Judy and Poussey have such a nice bond throughout the season. At what point did you find out Poussey would be killed in episode 12?

You can tell the day the scripts are released. We’re shooting an episode and you know the day, you can see it on people’s faces. Somebody may run up and say, “My god, did you see what you’re doing next week!?” But the week that happened — Samira Wiley [who plays Poussey] I know knew before, but most of us didn’t. You could tell who read the script. It was just devastating. Samira is loved as Samira and Poussey is loved as Poussey, so it was a double hit. Shooting that episode, that day, being in the cafeteria was horrible. There’s no way around it, it was just awful. It happened so violently and so fast.

In the finale, Yoga Jones urges Judy to use her platform to tell the world about Poussey. We don’t know what might happen in season five, but what do you think of the bond between Judy and Poussey and the opportunity she has?

The trick is she’s real canny. She wants to get out, she’s on her way out. I don’t think we know what she would do once she’s out, but she’s not going to jeopardize getting out for this. Also, she didn’t see it happen, she doesn’t know entirely what’s happened. Emotions are running so high, I think Judy is trying to get through and get out and I think she would deal with it on the other side. I know everybody would like everyone to storm the barricades, but that’s different for the girls who were with [Poussey], and knew what went down.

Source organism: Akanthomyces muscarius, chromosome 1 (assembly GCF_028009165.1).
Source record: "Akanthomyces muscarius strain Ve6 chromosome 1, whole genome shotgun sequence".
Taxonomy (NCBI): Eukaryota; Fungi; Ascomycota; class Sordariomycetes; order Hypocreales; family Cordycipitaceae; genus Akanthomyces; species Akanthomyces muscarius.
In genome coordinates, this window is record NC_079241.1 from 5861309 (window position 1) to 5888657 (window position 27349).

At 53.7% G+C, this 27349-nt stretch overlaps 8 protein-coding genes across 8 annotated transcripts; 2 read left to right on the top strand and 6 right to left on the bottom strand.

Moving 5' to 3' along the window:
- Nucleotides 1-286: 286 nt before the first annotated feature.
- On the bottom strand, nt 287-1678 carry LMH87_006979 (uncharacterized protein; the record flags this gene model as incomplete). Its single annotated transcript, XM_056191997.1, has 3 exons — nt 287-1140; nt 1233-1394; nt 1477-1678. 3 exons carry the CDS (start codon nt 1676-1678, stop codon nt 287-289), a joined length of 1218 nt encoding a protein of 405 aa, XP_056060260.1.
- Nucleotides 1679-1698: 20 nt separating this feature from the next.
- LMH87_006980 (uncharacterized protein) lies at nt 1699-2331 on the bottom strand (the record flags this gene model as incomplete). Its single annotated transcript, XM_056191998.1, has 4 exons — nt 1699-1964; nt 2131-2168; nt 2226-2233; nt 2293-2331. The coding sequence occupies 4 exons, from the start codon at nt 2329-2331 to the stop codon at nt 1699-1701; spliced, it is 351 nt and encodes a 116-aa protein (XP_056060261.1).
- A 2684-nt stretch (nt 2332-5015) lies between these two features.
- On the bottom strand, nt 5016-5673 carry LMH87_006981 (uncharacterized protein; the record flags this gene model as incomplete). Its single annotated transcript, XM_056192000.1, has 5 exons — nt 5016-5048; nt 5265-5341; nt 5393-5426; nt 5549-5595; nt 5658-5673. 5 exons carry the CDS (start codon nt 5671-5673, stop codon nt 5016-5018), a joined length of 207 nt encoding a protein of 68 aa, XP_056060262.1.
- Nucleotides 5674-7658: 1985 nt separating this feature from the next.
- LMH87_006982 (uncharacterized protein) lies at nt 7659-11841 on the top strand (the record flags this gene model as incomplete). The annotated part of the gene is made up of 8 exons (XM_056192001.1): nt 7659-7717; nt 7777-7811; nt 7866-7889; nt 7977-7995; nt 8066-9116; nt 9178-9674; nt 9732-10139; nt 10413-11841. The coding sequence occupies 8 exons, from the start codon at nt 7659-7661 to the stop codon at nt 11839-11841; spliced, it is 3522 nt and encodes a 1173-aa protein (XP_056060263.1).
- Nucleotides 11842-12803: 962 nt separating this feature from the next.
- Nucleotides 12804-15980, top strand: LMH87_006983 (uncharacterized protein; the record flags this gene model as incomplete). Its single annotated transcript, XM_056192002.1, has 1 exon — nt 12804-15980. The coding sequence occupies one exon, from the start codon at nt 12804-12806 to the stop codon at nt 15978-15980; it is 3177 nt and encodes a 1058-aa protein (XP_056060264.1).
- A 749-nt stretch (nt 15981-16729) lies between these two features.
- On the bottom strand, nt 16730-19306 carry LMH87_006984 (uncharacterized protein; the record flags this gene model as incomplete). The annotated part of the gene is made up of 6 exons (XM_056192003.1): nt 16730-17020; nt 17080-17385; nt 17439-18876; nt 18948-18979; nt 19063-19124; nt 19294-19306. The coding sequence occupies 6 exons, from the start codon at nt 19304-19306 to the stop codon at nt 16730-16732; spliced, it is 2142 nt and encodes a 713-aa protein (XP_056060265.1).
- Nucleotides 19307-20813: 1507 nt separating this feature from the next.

And then as Judy is on her way out, things take a very different turn with the prison riot. What was it like filming that climactic scene?

It was actually very scary. Emotions were running very high. To stand in the middle with groups running at you from four sides is on a human level incredibly scary. I know it’s make-believe, but it’s scary. People are very angry, and my character doesn’t really have any allies. There was no group for me to join. I didn’t have any trouble shrinking into the side-wall, not wanting to get hurt, because that’s how it felt.

One of Judy’s best moments is the threesome in episode 11. Talk about filming that.

How fun is that? That was the [script] when Kate Mulgrew came up to me in the hall and said, “Did you see what you’re doing next week?” I said, “No, don’t tell me!” Makeup and hair already that morning had gone, “Oh my God.” So I knew it was something really good. I didn’t see that coming at all. I thought it was such a hilarious idea that it was Yoga Jones, Luschek and Judy. It was just ludicrous. It was pretty fun to shoot.